Neurodegenerative disease

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Overview

Neurodegenerative disease (Greek νέυρο-, néuro-, "nerval" and Latin dēgenerāre, "to decline" or "to worsen") is a condition in which cells of the brain and spinal cord are lost. The brain and spinal cord are composed of neurons that do different functions such as controlling movements, processing sensory information, and making decisions. Aside from a small number of neural stem cells that are created daily, cells of the brain and spinal cord are not readily regenerated en mass, so excessive damage can be devastating. Neurodegenerative diseases result from deterioration of neurons which over time will lead to neurodegeneration and disabilities resulting from this. They are crudely divided into two groups according to phenotypic effects, although these are not mutually exclusive:

  1. conditions causing problems with movements, such as ataxia
  2. conditions affecting memory and conditions related to dementia

Following Stanley Prusiner, some hypothesize that infectious proteins called prions are pathogens that result in the degeneration of the central nervous system. Prions are proteins that suffer post-translational modification(s) that change their shape so that they can no longer perform their cellular functions. Worse, they are hypothesized to trigger equivalent modifications in normal proteins, thus creating a cascade of damage that eventually results in significant neurodegeneration. In humans, the result is Creutzfeldt-JaKob Disease (Mad Cow Disease).

Neurodegenerative diseases can result from stroke, heat stress, head and spinal cord trauma (blunt or infectious pathology), and bleeding that occurs in the brain, the pressure from which eventually causes the death of one or more neurons.

Many times neuronal death begins long before the patient will ever experience any symptoms. It can be months or years before any effect is felt. Symptoms are noticed when lots of cells have died and certain parts of the brain have been weakened to the point that they can no longer function properly.

Regulation, or production of microglia by the immune system, in a process of neuroinflammation, is currently being rigorously studied for its role in neurodegenerative diseases.[1][2][3][4]

In recent studies it has been suggested that Monosodium Glutamate (MSG), a food additive, can result in neurodegenerative diseases. MSG appears to cause lesions at specific locations in the brain of laboratory animals as well as concomitant proliferations of neuroendocrine dysfunction. Glutamic acid, where MSG is a source of, has not been identified as a neurotransmitter which transmits impulses. These neurotransmitters develop specific types of neurodegenerative diseases.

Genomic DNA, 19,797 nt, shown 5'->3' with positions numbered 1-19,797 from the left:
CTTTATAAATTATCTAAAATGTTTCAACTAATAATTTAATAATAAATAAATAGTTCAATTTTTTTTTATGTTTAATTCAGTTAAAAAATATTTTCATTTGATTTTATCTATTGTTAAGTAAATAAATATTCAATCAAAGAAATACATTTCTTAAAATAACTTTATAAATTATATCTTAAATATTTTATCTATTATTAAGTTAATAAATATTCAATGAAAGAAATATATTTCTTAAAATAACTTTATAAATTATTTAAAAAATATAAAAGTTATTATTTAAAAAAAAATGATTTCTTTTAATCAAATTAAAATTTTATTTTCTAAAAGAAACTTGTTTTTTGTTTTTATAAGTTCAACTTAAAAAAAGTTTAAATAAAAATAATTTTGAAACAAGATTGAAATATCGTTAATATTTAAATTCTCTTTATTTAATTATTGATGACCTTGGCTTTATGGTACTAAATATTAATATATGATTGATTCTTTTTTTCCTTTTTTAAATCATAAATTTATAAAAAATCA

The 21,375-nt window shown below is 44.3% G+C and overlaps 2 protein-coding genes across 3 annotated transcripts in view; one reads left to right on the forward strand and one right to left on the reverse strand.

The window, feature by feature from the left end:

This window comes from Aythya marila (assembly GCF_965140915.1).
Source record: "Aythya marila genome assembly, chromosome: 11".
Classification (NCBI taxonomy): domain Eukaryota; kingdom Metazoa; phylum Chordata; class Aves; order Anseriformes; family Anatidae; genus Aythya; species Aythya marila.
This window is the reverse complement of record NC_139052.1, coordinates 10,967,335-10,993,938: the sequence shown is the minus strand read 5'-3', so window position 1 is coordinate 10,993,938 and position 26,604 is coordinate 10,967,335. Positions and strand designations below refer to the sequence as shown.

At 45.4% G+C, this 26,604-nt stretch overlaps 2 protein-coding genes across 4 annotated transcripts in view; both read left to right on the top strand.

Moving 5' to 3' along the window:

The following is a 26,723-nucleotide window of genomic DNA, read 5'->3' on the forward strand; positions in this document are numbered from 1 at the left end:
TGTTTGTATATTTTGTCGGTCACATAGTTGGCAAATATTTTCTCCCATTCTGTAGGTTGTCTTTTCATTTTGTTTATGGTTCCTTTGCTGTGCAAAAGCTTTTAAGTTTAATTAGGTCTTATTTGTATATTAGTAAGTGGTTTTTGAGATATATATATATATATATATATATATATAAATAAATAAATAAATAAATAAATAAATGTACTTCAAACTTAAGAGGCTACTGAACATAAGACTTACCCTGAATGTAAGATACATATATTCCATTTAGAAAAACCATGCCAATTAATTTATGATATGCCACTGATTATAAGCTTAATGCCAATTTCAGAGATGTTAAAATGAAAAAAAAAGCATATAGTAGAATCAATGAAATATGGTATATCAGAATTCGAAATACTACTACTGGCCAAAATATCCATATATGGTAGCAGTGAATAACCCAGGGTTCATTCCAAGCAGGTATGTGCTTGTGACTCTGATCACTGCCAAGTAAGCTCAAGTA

List of neurodegenerative diseases

These diseases have their own characteristics which usually affect middle aged or older people. They usually worsen over time.

Treatment

Initial treatment is dependent on diagnosis of underlying disorder. At present there are few therapies for the wide range of neurodegenerative diseases. Treatment with L-dopa can inhibit symptoms of Parkinson's Disease for a short time, but then causes acceleration of the symptoms. Efforts are being made to develop therapies for Alzheimer's Disease that will stabilize cognitive function at the level existing at time of diagnosis and treatment.

Research is highly invested in stem cell technology and stem cell treatments, as well as Gene therapy.

Research is underway into Bio-Markers as part of an attempt to understand the progression of certain types of neurodegenerative disease. In theory, if relevant bio-markers were identified, people could be treated for such diseases prior to onset of symptoms, thus resulting in a significant extension of their normal functional lifespan. As yet, however, the science of bio-markers is in its infancy and consequently diagnosis of neurodegenerative disease tends to occur after the majority of neural damage has already been suffered by the patient.

References

  1. Whitton PS.Inflammation as a causative factor in the aetiology of Parkinson's disease. Br J Pharmacol. 2007 Apr;150(8):963-76.
  2. Turrin NP, Rivest S. Molecular and cellular immune mediators of neuroprotection. Mol Neurobiol. 2006 Dec;34(3):221-42.
  3. Sierra A, Gottfried-Blackmore AC, McEwen BS, Bulloch K. Microglia derived from aging mice exhibit an altered inflammatory profile. Glia. 2007 Mar;55(4):412-24.
  4. Segura-Aguilar J, Kostrzewa RM. Neurotoxins and neurotoxicity mechanisms. An overview. Neurotox Res. 2006 Dec;10(3-4):263-87.

External links

See also

Proteopathy

de:Neurodegenerative Erkrankungen



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